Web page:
I sat in his downtown office in the Dallas-Fort Worth metroplex. My friend is a few years older than me, a former minister and now for many years has worked as an attorney. We will generally have lunch together once or twice a year. At these lunches, we will talk about life, God, ministry, etc. On this particular day, I had come with questions. As we finished eating, I asked him:
So how can I help our church to pray more? What do you think I can do so that we can become a more prayerful church?
His answer? "Why don’t you quit trying to do something to the church? Why don’t you just be a person of prayer in the body of Christ and see what happens?"
At first his answer puzzled me. After all, wasn’t my desire regarding prayer in our church a good thing? Wasn’t I in a leadership role? Shouldn’t I do something? I then began to think about what he was saying. What he was saying sounded a lot more like Jesus than what I was thinking. After all, Jesus prayed and his closest followers saw his prayer life. They eventually said, "Lord, teach us to pray" (Luke 11:1).
Yes, I think my friend was right. Oh I still believe that teaching about prayer is good. I still think that some may need special help with their prayer lives. But ultimately, people do not change by a leader "willing" them to change. People do not change because I make an announcement, or because I decide to present a series on prayer.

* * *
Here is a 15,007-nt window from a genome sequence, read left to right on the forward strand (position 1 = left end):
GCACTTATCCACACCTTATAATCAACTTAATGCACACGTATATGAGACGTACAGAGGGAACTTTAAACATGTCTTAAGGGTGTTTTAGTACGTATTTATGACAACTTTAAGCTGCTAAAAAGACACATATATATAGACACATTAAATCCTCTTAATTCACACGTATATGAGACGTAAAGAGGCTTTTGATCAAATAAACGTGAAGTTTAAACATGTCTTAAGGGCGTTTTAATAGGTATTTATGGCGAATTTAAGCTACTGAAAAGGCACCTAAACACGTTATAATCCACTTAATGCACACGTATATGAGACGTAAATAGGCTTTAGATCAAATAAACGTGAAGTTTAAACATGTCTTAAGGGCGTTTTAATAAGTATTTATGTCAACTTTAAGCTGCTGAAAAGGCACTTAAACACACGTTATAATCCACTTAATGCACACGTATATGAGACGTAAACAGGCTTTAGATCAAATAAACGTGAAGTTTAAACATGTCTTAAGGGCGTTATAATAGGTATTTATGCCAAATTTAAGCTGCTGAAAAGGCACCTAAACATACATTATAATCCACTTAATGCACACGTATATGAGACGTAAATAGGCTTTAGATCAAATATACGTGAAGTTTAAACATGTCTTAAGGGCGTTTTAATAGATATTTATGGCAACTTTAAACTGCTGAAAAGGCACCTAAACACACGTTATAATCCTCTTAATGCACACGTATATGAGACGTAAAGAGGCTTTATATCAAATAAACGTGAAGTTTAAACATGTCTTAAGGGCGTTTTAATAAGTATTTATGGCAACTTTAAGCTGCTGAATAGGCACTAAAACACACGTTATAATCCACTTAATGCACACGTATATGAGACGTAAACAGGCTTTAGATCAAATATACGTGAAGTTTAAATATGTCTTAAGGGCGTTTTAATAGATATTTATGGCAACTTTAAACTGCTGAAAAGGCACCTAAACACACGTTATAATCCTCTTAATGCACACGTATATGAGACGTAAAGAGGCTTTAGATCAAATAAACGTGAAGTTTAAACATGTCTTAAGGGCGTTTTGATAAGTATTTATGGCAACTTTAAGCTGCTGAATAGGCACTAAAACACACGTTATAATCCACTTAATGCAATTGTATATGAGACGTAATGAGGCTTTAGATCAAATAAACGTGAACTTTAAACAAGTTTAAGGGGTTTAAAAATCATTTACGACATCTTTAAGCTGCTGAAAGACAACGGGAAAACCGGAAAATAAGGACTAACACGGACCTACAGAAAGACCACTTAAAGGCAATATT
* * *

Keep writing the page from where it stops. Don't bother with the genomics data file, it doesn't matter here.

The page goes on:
Many people ultimately change because they see in us something of Christ incarnate. They are experiencing "Christ-in-you." This happens as the Spirit of God pours out the very life of Jesus through you and me. People experience this as they are in relationship with us over a period of time and they witness who we really are.
So often, Christian leaders just wear people out. We talk. We announce. We talk more. Sure, there is a time to talk. There is a time to announce. But–what is most important as a Christian leader or a Christ follower is to be a guy (or woman) who is living an authentic life before God. That is powerful. More importantly, that is real.
I want to be there–but I’m not yet. I want to follow Jesus–but some days I don’t do this very well. Yet, I think to say this is not a liability. Imperfection does not mean that ones walk with Jesus is not authentic. In fact, it may communicate authenticity.
I believe my friend is right. There is something powerful about being God’s person in the setting where you find yourself. I really believe that we could lose our church buildings, our programs, our organization, our offices, etc. and still be an authentic community of faith in our cities. I believe this because the power in the church is not in these trappings. Yet, it might also shock us as to how much faith we have placed in the trappings that we are so accustomed to having.
The real power in today’s church is in men and women who wake up each day intending to live as Christ-followers. As we follow Jesus, the Spirit of God, who lives in every Christian, pours the life of Jesus into us. That life is real and visible in the way we love God and love people.
This is not a lot of talk. I really believe this. Our relationships are impacted by what the Spirit is doing in us. People around us are impacted.
If Jesus had a church, I think he would keep us focused on the source of real change and the source of real power. I think he would tell Christian leaders, "Don’t tell them to do anything, unless you are serious about going there first."